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This article to appear in the Hughson Chronicle-Denair Dispatch.

I started and put down In this House of Brede, Brideshed Revisited, The Hunchback of Notre Dame, and Shakespeare’s Complete Works (do not make the mistake of starting with “Titus Andronicus”). I read Flannery O’Conner’s Manners and Mystery, a quick read about writing. Still, I wanted something I could sink my teeth into. As an adolescent, I read for hours. Those worlds of Austin and Bronte were my worlds. I relished the characters and the stories, though many things I did not understand. Dissatisfied in my quest for another novel, I decided to turn to an old standby, Charles Dickens. This is how I met David Copperfield.

750 pages. And I finished it, 750 pages later. At first, I attempted to read during the day. I found little progress or pleasure amid the interruptions. So I took my reading to bed, without the phone or computer or children nearby. For one to two hours I read, ten, twenty, fifty pages. At times, it dragged on in the labor of Mr. Macawber’s monologues. Other times it flew, and I felt drawn into the love of Agnes, the heroism of Mr. Peggoty and life lessons of Mr. Copperfield himself.

To leave these characters is more than leaving a habit. When one engages in deep reading of great literature, the characters come to life. You know them. You love them. You are as sorry to leave them as it seems they may be to leave you, at the end of such a long novel. I rush to the finish, and relish the satisfaction of a Dicksonian ending, but I am sorry to have no more.

This is the way in which deep reading can teach empathy. We are brought along someone’s journey, asked to walk in their shoes, as Ms. Hepburn defines the term in the movie Funny Face. Reading occupies the mind in a way watching a movie cannot. The time it takes to know these characters, and in classic literature, to see them grow works in our minds as relationships in real life. You not only feel what they feel, you strive to anticipate what may happen, based on the events and personalities you observe as you read.

Watching movies and even very good television is a passive effort. After enough seasons, you may know and feel attached to those characters. Discussions of the particular Netflix show will drive that connection even deeper. Nevertheless, the encounter itself does not settle as deep in the mind as it does with reading.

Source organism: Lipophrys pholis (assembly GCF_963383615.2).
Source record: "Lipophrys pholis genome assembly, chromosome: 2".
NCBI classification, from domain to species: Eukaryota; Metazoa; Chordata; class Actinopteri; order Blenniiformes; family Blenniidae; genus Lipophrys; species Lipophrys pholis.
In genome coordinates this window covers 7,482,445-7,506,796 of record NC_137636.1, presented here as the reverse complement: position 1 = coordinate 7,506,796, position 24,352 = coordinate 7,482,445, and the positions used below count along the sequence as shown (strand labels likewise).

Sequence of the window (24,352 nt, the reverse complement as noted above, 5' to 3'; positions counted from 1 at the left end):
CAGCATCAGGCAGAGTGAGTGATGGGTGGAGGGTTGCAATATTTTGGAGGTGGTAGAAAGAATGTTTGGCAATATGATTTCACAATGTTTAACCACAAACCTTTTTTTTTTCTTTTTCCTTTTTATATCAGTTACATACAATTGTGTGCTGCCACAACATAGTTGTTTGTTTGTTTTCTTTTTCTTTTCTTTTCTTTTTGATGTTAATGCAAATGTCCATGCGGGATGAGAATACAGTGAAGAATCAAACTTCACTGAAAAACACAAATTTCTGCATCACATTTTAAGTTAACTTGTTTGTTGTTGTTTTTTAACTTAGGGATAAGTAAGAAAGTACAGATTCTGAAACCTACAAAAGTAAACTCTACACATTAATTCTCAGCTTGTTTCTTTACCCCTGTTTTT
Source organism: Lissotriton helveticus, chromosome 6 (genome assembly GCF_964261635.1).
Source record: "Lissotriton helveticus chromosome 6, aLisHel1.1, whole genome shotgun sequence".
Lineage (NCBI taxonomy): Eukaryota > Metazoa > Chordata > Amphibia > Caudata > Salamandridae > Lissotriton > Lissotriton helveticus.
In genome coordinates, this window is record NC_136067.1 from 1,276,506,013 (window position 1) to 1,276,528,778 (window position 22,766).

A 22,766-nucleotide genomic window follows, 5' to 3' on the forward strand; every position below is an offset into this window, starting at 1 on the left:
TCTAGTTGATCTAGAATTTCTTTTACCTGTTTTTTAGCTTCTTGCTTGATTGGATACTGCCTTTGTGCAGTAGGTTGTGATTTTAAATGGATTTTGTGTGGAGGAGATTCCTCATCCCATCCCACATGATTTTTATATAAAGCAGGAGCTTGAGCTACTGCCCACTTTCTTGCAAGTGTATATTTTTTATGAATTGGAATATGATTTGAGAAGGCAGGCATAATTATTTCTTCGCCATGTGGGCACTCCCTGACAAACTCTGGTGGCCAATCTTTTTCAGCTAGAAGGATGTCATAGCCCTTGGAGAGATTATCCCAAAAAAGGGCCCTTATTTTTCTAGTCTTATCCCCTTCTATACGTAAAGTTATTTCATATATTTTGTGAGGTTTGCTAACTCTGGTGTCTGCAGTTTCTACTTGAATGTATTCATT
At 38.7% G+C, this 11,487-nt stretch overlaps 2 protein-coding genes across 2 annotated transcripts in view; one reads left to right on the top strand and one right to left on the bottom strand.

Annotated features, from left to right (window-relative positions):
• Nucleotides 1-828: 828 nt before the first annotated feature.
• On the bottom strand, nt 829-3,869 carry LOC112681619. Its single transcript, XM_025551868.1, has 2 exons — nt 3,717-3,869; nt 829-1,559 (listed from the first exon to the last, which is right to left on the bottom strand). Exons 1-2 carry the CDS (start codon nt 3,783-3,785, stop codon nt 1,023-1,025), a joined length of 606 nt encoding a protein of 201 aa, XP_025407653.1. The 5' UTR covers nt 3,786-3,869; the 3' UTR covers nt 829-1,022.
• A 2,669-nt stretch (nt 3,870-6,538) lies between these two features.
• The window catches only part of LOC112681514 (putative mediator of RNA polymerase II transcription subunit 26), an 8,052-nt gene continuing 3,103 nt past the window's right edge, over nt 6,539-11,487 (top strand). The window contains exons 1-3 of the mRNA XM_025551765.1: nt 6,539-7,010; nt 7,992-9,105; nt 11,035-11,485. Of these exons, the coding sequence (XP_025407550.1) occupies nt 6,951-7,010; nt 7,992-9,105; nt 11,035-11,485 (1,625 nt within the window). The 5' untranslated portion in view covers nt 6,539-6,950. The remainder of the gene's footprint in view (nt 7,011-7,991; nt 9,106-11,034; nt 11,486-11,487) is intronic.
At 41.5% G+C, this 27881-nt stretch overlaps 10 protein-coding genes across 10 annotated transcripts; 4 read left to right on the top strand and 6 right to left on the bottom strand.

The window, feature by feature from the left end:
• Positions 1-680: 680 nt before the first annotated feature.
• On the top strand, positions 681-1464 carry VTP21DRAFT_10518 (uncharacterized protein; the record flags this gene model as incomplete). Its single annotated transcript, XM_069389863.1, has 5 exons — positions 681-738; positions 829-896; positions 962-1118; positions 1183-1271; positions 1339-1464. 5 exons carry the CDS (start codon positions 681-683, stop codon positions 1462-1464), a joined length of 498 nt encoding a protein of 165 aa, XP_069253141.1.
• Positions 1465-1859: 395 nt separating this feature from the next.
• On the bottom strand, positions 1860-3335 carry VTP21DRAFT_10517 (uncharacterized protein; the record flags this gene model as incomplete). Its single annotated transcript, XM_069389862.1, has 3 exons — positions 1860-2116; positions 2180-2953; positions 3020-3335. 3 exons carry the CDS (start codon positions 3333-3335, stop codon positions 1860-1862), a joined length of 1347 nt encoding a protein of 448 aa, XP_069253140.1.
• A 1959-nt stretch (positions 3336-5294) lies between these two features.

It is a priceless effort. But how can one find the time or space in which to engage it? Consider the time you spend online or watching television. There may be some space there. I am too tired, we say, I just want to relax. What truly relaxes us? A drink in the evening may seem to relax us, but it can negatively impact sleep. Social media and television helps us vegetate. Passively feels like it should relax us. Yet it does not. The screen lights, the noise of electronics, cannot calm us interiorly.

What is the next objection? I cannot find anything I want to read. This is a difficulty. The hot right-now novel may read easily, and may engage you, but to truly gain the great benefits of reading, one must read a great work. In a classic literature, characters are more deeply and thoroughly formed. Thus they can come alive and stand on their own feet. In lesser novels, a screenwriter can flesh out these people. In well-written books, no movie can satisfy the conception our mind has made.

Find recommendations where you gain. Love good period TV? I recommend Dickens. Love female driven romantic comedies? Try Austen. Love Sci-Fi? H.G. Wells has goodies for you. Pick up those high school novels you vaguely remember reading half of. See what you think now. They are an excellent place to start. The American cultural cannon possesses many great books.

In the way of novels, I do not know what I will read next. But having broken the habit of a nightly binge watch I am excited to find what other places my mind can go, and the characters on the journey.

Sophia Kramskaya Reading

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